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DOGEE-SOLAS: The UK SOLAS Deep Ocean Gas Exchange Experiment Matt Salter.

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Presentation on theme: "DOGEE-SOLAS: The UK SOLAS Deep Ocean Gas Exchange Experiment Matt Salter."— Presentation transcript:

1 DOGEE-SOLAS: The UK SOLAS Deep Ocean Gas Exchange Experiment Matt Salter

2 Overview Why is gas exchange important? What determines gas exchange? What can we measure? What controls k w ? The problem This project- the solution? What will we do? The tracer release Surfactants Further aims

3 Why is gas exchange important? Gas exchange is an important term in many biogeochemical cycles but remains a major uncertainty Many important issues require accurate estimates of gas exchange rates CO 2 uptake by oceans Marine source of major greenhouse gases such as nitrous oxide and methane Climate forcing involving DMS and iodocarbons

4 What determines gas exchange? Gas exchange is determined by: 1. the concentration difference between the atmosphere and the surface ocean. This drives the flux of gases 2. a kinetic transport term known as the gas transfer velocity, k w which is a function of the interfacial turbulence ΔCΔC

5 So what can we measure? Measuring the concentration driven gas flux is relatively easy However k w can only be estimated indirectly hence quantifying it is problematic K w is a function of turbulence resulting from complex interactions between several forcings…

6 The controls Wave geometry Sea surface roughness Wave breaking Bubbles RainfallSurfactants As many of the controls appear largely wind driven it was logical to derive simple empirical relationships for k w based upon wind speed…

7 But...

8 The problem Non-linear nature Strong divergence between predicted k w s, especially at high wind speeds No agreement if any of the relationships are correct It would seem that using wind speed alone to predict k w is impossible U 10 Wind speed ( m s -1 ) K 600 (cm h -1 ) WM 99 W92 N2000 LM86 Figure 1. k w vs wind speed parameterisations where k 600 is a normalised value of k w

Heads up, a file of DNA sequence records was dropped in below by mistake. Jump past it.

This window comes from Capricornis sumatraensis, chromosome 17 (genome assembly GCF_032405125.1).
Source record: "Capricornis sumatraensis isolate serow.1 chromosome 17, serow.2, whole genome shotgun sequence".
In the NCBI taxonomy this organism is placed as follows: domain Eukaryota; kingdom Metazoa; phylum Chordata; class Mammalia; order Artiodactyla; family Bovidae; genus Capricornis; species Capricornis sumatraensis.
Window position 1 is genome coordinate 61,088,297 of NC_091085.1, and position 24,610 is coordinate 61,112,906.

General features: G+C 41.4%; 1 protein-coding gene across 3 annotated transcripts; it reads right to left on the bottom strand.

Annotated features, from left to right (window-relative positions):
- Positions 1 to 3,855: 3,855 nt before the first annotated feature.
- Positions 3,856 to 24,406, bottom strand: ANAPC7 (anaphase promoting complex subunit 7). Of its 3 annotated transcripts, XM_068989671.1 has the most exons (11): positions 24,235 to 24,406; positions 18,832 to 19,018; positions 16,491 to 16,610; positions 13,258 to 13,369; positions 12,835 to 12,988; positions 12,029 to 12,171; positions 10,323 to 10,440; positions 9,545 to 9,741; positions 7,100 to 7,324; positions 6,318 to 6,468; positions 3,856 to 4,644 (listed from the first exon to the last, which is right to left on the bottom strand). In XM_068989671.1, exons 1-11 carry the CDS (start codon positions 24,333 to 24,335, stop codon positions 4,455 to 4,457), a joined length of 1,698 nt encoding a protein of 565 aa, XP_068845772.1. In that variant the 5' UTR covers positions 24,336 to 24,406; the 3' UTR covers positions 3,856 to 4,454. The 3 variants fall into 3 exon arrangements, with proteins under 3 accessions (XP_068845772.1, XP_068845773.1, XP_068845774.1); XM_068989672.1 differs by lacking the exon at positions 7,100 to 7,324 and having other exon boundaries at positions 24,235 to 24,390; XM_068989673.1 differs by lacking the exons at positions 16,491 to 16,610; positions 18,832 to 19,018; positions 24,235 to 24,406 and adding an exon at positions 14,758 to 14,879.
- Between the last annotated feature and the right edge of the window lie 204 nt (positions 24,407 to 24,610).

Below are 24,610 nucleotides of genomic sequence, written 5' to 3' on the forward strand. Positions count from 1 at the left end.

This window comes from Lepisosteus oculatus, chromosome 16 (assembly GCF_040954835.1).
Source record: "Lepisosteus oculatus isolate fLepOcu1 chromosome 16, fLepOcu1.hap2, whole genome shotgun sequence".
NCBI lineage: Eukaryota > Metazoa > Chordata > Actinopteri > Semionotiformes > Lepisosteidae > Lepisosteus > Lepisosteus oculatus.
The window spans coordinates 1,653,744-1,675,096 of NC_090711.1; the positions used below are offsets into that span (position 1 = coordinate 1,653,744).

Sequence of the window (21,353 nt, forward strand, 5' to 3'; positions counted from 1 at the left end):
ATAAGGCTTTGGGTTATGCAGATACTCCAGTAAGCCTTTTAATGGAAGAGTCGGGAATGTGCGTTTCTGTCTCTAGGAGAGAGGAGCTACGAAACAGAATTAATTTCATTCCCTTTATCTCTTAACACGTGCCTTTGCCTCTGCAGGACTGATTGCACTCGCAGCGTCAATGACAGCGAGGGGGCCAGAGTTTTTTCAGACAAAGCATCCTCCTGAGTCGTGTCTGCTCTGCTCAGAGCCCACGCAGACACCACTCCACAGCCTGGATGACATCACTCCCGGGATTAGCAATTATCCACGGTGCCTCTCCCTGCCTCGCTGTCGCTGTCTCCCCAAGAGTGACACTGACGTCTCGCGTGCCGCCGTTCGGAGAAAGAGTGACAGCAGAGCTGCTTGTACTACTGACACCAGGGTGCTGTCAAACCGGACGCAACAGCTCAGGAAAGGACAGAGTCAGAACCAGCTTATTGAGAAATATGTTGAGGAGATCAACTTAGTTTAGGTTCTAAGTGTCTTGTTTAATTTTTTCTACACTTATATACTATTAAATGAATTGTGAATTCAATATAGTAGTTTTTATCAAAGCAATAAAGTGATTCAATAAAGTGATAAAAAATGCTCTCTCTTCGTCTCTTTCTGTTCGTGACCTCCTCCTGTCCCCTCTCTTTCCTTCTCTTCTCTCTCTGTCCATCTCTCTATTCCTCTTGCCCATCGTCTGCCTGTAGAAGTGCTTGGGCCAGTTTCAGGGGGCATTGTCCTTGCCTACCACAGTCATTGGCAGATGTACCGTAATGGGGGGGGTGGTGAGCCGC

9 So...

10 We will measure k w We will utilise a dual tracer method to obtain indirect estimates of k w at sea during two cruises in the North Atlantic in December 06 and May 07

11 The tracer release Involves a simultaneous release of two inert, non-toxic gaseous tracers SF 6 and 3 He The two gases are dissolved in a gas-tight tank of water through a headspace SF 6 3 He The ratio of SF 6 concentration to 3 He is measured

12 The tracer release The tracers are then displaced by pumping seawater into the tank and are deployed at the release site Seawater

13 The tracer release The tracers then become diluted due to horizontal and vertical mixing and loss through air-water exchange SF 6 and 3 He mix horizontally and vertically However 3 He diffuses more rapidly than SF 6 across the air-water interface Thus values for k w can be calculated from the change in ratio of the two tracers over time

14 The effect of surfactants On the second cruise we plan to release two tracer patches in close proximity, one of which will be labeled with a surfactant (a surrogate for natural sea surface surfactants) Tracer patch without surfactantTracer patch labeled with surfactant This will mimic the role of natural surfactants in modifying gas transfer We will compare the gas exchange data for the two patches- the first time this will have been attempted in the field

15 The effect of surfactants I would also like to quantify and characterise natural surfactants sampled from the microlayer as much as possible during the cruise I hope to achieve this using polarography, an electrochemical method

16 A.C. Polarography Surfactants reduce the capacitance C formed by the Hg surface and the electrolytic double layer A relationship exists between the surfactant concentration c in the electrolyte and the density of the deposited material, and therefore also between c and C This is expressed by an adsorption isotherm, E vs C

17 Summary and further aims We will measure k w indirectly during two cruises in the North Atlantic We will investigate the role of surfactants on k w in the field During the same cruises, other groups will be investigating the role of other controlling variables on k w In the end, we hope to combine all this data in order to gain a clearer picture of the controls on k w

18 Acknowledgments NERC PML for use of their facilities Professor Rob Goddard Dr Phil Nightingale, PML Dr Jo Dixon,PML Dr Alex Baker, UEA

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